Saturday, August 24, 2013

Earth (1930)

It takes courage to make a message movie these days. In Stalinist Russia, it took courage not to. Whatever else you may think of Earth, consider that, in a place and time when Communist orthodoxy was demanded from the top down, with brutal consequences for those who deviated, director Alexander Dovzhenko dared to be ambivalent.

Earth is the movie it is, in part, because of where its story takes place. Set in the Ukraine, it depicts the beginning of the end of privately-held farms owned by wealthy men—a system that survived longer in the Ukraine than it did in other parts of the Soviet sphere. Ukrainian soil was richer; its people considered themselves distinct from the rest, and Russia, for a time, tolerated their demands for special consideration. But by the close of the 1920s, Stalin had had enough. He vowed to crush the Kulaks (wealthy landowners) and bring the Ukraine in line. Earth was filmed at this time.

Did Dovzhenko think his homeland was changing too fast? It would explain why he made a movie devoted not to the new ways, but to the old: to cycles of birth and death, and to God, or at least, the natural forces that inspire ideas of gods. The peasant village where the action takes place could be anywhere, in any time. Only in those moments when politics and technology intrude upon it does it feel modern. Change brings the villagers prosperity, but also conflict, uncertainty, and grief. Maybe the old system in the village was unequal, even exploitative, but the director seems unsure that it was the crushing misery the communists remembered.

There’s an almost magic-realist quality to Earth. Dovzhenko and his cinematographer, Danylo Demutsky, film a lot of the local flora in funny shadows, or at odd angles, or up so close that they become alien. A bunch of pears begin to look like buttocks; wheat moves through a thresher and we feel like we’re following it—as if we’re in a storm of it. Even the faces of the peasantry seem strange: big, bold, browned. Many of them wear beards in weird styles—some so thick and black that the features around them look like parts of a mask.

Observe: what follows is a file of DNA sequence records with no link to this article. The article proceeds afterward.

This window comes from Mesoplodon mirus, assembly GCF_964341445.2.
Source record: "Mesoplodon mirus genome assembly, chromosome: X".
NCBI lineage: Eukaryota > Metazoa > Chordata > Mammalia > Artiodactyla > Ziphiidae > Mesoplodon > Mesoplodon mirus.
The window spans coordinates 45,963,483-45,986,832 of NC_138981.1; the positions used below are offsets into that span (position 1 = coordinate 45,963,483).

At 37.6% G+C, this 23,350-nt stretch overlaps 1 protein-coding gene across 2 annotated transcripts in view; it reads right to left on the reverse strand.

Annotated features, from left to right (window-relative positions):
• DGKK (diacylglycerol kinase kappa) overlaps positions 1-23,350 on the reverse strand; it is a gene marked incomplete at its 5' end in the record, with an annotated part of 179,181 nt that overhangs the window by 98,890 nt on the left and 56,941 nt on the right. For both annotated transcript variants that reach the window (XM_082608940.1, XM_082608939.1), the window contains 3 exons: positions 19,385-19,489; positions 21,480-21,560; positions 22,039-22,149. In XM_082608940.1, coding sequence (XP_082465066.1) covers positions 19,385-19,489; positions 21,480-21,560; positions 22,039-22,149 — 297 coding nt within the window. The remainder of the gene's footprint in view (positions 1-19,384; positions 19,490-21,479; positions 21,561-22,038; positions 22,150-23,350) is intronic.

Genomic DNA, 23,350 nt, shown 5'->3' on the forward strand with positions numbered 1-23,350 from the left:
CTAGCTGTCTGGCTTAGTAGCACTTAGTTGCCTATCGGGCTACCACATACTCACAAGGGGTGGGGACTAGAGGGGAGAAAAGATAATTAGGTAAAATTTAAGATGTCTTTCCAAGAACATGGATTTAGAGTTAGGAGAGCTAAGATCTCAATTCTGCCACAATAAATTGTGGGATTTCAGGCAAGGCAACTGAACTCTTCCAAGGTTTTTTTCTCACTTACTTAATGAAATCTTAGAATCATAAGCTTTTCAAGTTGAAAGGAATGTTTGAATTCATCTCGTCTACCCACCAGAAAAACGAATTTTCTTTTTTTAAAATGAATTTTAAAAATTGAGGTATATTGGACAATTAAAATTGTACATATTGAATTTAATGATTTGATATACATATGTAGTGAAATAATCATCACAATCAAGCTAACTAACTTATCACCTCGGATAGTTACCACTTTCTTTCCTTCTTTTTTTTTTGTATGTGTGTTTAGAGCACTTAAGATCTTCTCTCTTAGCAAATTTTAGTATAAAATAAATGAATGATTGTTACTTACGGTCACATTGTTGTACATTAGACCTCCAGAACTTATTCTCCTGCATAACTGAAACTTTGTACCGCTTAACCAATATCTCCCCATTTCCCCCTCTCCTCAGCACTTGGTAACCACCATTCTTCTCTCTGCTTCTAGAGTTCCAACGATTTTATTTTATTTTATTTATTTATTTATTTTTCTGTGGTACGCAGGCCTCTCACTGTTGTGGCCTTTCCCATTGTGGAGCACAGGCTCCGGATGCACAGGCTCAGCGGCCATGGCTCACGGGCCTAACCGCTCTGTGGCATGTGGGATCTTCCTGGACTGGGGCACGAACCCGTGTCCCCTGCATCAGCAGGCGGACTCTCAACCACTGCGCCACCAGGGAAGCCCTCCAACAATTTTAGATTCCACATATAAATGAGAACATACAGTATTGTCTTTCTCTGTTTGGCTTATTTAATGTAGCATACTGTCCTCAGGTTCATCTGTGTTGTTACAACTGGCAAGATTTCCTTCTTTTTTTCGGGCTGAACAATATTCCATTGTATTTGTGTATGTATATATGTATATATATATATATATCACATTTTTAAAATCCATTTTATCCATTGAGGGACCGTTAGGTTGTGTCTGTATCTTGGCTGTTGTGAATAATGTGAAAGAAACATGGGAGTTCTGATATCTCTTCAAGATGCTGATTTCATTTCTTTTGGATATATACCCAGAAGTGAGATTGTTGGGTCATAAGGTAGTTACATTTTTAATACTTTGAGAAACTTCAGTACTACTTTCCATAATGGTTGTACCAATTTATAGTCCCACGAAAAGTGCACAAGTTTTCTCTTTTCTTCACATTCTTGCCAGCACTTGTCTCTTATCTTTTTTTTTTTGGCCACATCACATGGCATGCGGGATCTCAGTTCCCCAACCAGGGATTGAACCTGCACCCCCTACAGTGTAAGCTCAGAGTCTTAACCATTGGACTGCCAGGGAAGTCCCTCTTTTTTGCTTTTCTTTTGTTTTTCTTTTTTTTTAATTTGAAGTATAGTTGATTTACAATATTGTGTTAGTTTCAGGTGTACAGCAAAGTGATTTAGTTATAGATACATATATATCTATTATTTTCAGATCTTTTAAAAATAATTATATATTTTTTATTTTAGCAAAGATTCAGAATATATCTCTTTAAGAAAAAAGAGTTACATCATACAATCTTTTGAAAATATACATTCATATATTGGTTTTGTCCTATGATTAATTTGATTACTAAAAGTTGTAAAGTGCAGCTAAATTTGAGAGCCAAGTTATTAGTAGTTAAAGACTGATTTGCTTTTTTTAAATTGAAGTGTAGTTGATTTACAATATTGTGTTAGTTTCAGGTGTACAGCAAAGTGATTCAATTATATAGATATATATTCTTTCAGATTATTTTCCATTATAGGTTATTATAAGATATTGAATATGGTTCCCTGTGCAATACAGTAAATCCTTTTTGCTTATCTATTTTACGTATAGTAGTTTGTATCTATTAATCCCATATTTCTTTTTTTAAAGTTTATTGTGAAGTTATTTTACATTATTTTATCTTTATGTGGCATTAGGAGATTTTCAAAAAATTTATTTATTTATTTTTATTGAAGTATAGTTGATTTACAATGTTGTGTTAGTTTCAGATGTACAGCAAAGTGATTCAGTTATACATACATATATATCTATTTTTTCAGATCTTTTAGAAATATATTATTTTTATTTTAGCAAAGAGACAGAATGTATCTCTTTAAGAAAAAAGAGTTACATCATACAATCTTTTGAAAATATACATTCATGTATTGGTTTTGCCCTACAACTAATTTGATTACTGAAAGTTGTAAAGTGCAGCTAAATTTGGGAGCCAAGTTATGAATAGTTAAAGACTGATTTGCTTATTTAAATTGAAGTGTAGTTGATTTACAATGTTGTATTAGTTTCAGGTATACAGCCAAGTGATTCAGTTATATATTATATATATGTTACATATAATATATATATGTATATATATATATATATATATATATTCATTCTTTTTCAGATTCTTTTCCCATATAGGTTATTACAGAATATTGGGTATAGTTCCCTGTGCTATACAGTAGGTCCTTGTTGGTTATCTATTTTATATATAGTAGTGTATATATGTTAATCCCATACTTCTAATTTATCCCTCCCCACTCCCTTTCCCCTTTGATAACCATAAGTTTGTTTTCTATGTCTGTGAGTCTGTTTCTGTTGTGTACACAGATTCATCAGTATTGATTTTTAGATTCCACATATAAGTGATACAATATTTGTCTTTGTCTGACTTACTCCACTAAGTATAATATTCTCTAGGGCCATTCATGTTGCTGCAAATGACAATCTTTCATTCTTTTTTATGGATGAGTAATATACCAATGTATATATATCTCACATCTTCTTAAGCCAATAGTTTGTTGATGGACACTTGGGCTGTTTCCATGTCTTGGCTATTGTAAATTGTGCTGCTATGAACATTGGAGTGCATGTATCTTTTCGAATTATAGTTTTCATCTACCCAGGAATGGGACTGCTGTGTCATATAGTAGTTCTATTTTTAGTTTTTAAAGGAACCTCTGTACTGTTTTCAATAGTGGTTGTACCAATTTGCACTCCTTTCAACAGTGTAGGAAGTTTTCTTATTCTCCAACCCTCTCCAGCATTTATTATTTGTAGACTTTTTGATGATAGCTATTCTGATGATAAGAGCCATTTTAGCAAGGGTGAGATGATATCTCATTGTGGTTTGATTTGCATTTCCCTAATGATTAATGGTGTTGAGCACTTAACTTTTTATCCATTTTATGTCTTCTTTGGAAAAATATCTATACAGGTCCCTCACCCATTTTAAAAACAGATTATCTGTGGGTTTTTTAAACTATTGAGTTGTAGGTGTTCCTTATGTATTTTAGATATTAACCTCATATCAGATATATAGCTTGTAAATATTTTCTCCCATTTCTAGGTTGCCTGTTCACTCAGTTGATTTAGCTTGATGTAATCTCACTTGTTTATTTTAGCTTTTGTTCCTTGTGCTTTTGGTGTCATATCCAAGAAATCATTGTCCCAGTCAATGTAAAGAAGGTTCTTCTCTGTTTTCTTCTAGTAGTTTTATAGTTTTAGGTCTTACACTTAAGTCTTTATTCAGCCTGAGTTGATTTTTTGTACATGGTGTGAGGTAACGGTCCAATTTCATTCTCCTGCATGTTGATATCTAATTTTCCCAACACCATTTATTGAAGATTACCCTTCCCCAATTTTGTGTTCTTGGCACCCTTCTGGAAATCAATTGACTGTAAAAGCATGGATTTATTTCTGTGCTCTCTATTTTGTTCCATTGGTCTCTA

These villagers occupy nearly equal footing with plants and animals. In one shot, we see a woman’s head and a sunflower’s balanced evenly; in another, a man and two cows assess a situation from a similar vantage point and with, it seems, a similar expression. At first the effect is comic. Dovzhenko doesn’t mind laughing at these rubes a little bit. But they are hard-working and capable people, so the joke fades and we grow to respect them. And wonder at their way of life. And wonder, maybe what they might be giving up.

To be sure, the wealthy farmers are portrayed badly. Their representative is a spoiled rich-man’s son, who commits a serious crime for petty reasons. He’s the entitled type who made revolutions like Russia’s feel necessary. But the revolutionaries seem lacking too. Chief among them is Basil (Semyon Svashenko), a handsome youth who speaks out against the old ways, calling upon his toiling dad to pick up the Communist cause with him. Basil has practical reasons for breaking with the past: he can get a tractor through his connections, which will increase his yield and reduce his workload substantially. His dad is non-committal.

Powerfully built, with a rueful grin, chin always up, resolve never wavering, Svashenko brings a slightly cruel edge to his character. In one of Earth’s most remarkable scenes, we see the young man drunk, dancing a traditional jig, alone, at night, on a dusty road. His feet hit the ground heavily as he dances, kicking up halcyon clouds behind him. It’s as though he’s opening an infernal pit in his wake. What kind of man have these villagers got in their midst? Who is their savior?

A History professor of mine once mused that Communist countries didn’t eliminate religion--they just reworked it. Communism, he suggested, was a political philosophy that proposed to explain human history, giving meaning to its processes and providing a means of predicting its future. In this sense it had more in common with Christianity than the revolutionaries cared to admit.

Earth reminded me of that idea. Not when it comes to rejecting traditional religion, mind you—on that count, Dovzhenko is a good soldier. Rather, it’s in the suggestion—plausible, but politically awkward—that the peasants might forge a new orthodoxy to take religion’s place, complete with new rituals and trappings. “I’m asking you to bury him in a new way…let them sing new songs of the new life,” says a grieving man about his dead son, right after turfing a priest from his front door.

But it makes sense in a village like this. This is a place where the connection to the land is older than memory and impossible to ignore. And where any political system, no matter how down it may be with the working man, is bound to look temporary. Basil will make a splash, but he won’t have been the first. And one day he’ll return to the earth, and the plants will flower just the same.

Where to find Earth:
Earth is available on DVD through Kino International. The film is packaged with Vsevolod Pudovkin’s Chess Fever (1925) and The End of St. Petersburg (1927).


  1. A sober and balanced assessment of a film that absolutely needs to be looked at through the framework of its time and place. Bravo, mate!

  2. Wow – this sounds like an amazing film. I really enjoyed your well-written, thoughtful post.

  3. I enjoyed your thoughts on the movie. My Ukranian-Canadian-American father-in-law didn't have anything good about the way the Soviets had treated his family. Thanks for sharing with all of us.